The UK must introduce a new ‘green’ petrol that could cause harm to older vehicles in order to reach strict European emissions targets, MPs have heard.
MPs on the government’s energy select committee have been told that introducing the new blend of petrol - which contains more ethanol than today’s fuel - is the UK’s only viable route to meeting the emissions targets, which call for 10% of transport energy to come from renewable sources by 2020.
The new blend of petrol, known as E10, has so far not been rolled out over fears that it could drive up prices at the pumps, as well as causing damage in some older vehicles.
Speaking at the select committee hearing, Jonathan Murray, head of policy and operations at the Low Carbon Vehicles partnership, said that currently around 7% of transport energy came from renewable sources.
He said that recommendations were made to the government last year to deploy the E10 petrol blend and also to introduce more waste biodiesel into diesel fuels, and that those measures would give the UK “the best chance” of improving its renewable energy figure.
“Petrol with a higher blend of ethanol has been anticipated in the motor industry for a long time and has involved in various regulations and international standards,” he told MPs “This is about transition.”
What is E10 fuel?
At the moment, the petrol you put in your car contains around 5% of ethanol. Ethanol is used to cut greenhouse gas emissions, but its downside is that it supplies around 30% less energy than pure petrol - it's a less efficient fuel.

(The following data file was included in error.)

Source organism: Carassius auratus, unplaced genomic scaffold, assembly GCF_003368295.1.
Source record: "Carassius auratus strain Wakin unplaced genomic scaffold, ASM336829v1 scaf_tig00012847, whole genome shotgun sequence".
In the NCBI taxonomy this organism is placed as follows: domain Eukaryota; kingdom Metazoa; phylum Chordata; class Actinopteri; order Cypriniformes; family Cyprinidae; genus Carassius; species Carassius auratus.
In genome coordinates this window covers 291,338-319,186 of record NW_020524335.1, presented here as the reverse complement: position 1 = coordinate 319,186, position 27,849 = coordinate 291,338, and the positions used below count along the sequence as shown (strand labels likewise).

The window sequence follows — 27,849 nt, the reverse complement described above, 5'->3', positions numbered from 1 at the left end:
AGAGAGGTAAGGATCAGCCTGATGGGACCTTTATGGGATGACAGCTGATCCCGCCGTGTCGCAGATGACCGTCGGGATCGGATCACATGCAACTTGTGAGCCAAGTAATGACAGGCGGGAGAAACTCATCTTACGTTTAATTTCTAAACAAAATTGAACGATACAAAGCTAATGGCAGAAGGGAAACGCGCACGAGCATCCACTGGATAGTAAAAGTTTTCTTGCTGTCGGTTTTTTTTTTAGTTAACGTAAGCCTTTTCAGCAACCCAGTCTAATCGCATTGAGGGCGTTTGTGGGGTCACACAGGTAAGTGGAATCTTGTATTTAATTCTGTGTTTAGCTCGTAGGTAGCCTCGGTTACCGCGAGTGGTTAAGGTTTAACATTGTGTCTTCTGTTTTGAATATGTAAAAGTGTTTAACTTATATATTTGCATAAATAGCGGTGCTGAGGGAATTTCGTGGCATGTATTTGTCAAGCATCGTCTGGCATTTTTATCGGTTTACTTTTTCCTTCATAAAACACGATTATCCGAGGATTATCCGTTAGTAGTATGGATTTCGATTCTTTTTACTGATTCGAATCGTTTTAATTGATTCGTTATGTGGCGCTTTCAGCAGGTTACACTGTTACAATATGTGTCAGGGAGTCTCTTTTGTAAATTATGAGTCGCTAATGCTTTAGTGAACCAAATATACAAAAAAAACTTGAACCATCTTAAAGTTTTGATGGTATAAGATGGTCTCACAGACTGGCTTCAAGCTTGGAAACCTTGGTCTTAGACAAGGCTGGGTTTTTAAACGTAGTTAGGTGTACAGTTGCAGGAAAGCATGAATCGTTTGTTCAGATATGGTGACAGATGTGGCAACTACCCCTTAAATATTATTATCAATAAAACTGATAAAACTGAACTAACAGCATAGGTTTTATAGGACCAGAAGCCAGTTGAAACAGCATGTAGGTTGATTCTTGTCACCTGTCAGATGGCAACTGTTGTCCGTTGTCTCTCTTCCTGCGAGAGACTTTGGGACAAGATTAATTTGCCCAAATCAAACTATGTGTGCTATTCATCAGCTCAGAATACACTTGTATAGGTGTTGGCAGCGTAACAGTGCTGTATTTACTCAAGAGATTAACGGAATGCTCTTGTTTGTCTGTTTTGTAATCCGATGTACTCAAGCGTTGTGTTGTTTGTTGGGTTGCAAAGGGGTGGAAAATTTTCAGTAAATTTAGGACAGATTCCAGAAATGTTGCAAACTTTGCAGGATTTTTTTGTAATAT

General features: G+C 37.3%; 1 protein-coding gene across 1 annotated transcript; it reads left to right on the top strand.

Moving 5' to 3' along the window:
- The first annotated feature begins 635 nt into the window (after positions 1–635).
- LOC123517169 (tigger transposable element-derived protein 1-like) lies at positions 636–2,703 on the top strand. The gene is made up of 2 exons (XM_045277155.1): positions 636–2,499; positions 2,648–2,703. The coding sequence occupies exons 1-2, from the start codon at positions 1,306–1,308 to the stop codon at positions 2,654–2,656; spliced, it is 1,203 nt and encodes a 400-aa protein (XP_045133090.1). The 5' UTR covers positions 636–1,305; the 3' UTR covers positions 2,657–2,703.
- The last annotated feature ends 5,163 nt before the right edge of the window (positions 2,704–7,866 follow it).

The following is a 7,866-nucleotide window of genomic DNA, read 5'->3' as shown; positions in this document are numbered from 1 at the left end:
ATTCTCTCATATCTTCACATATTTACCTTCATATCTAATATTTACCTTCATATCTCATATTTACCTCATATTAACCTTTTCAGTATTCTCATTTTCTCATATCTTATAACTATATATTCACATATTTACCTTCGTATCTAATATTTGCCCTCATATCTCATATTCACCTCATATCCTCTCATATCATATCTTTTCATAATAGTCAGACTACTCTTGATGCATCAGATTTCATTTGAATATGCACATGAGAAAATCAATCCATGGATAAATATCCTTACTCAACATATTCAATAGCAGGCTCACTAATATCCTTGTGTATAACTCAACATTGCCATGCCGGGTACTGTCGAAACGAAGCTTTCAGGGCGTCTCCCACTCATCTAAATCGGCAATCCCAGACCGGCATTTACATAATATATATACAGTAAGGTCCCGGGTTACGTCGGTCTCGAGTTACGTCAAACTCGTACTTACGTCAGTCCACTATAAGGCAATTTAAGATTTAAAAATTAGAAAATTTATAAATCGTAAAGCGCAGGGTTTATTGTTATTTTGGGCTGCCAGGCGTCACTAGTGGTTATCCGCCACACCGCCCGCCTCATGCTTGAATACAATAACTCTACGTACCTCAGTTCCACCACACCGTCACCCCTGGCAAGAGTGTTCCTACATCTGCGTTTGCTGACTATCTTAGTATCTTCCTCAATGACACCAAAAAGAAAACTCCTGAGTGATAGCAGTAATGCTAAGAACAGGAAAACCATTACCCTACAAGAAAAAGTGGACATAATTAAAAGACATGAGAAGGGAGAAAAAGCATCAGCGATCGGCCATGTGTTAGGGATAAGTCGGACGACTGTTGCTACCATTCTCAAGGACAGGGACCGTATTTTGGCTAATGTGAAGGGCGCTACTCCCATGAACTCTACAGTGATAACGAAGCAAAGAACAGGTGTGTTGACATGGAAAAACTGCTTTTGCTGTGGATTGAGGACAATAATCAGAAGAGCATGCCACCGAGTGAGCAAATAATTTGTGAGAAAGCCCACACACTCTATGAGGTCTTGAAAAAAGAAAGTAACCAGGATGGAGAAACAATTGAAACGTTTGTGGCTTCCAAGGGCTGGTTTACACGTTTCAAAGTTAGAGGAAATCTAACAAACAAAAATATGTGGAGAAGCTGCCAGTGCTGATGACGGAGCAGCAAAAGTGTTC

E10 fuel is so named because it contains 10% ethanol. Since 2013, oil companies have been allowed to supply petrol containing 10% ethanol, but none has yet made the move to supply it. Now, there is increasing pressure to use E10 petrol in place of the E5 blend in order to increase the percentage of UK transport which comes from renewable energy sources.
Will my car be able to run on E10 fuel?
The Society of Motor Manufacturers and Traders (SMMT), which represents the views of the motor industry, says that around 92.2% of petrol-powered cars in the UK are E10 compatible.
Fortunately, the vast majority of cars which can’t use E10 are older vehicles, and their number decreases every year as those cars are taken off the road. By 2020, just 3% of petrol vehicles won’t be compatible with E10.
As a general rule, if your car was built after 2002, it will be fine, although there are some exceptions to that as recently as 2009. As of 2011, all new cars sold in the UK must be compatible with E10 fuel.
In cars that can’t run on E10 fuel, the ethanol in the petrol will act as a solvent, and can loosen deposits in the fuel system, causing fuel pump, hose, filter and fuel injector blockages. It’s also corrosive to some seals, plastics and metals, and can lead to fuel leaks and even engine failure.
The switch has been compared in terms of scale to the switch between leaded and unleaded petrol, and experts have warned that a significant public awareness campaign will be needed to educate drivers on which vehicles can and can’t use the E10 fuel.
The good news is that the switch will not happen overnight - sales of the current E5 petrol blend will continue alongside E10 fuel until at least January of next year, and it has been recommended that a special blend of E5 petrol should still be offered at forecourts beyond that.
Petrol pumps dispensing fuel with more than 5% ethanol will be labelled as such, too, so look out for a label saying: ‘UNLEADED PETROL 95 E10 Not suitable for all vehicles: consult vehicle manufacturer before use. BS EN 228’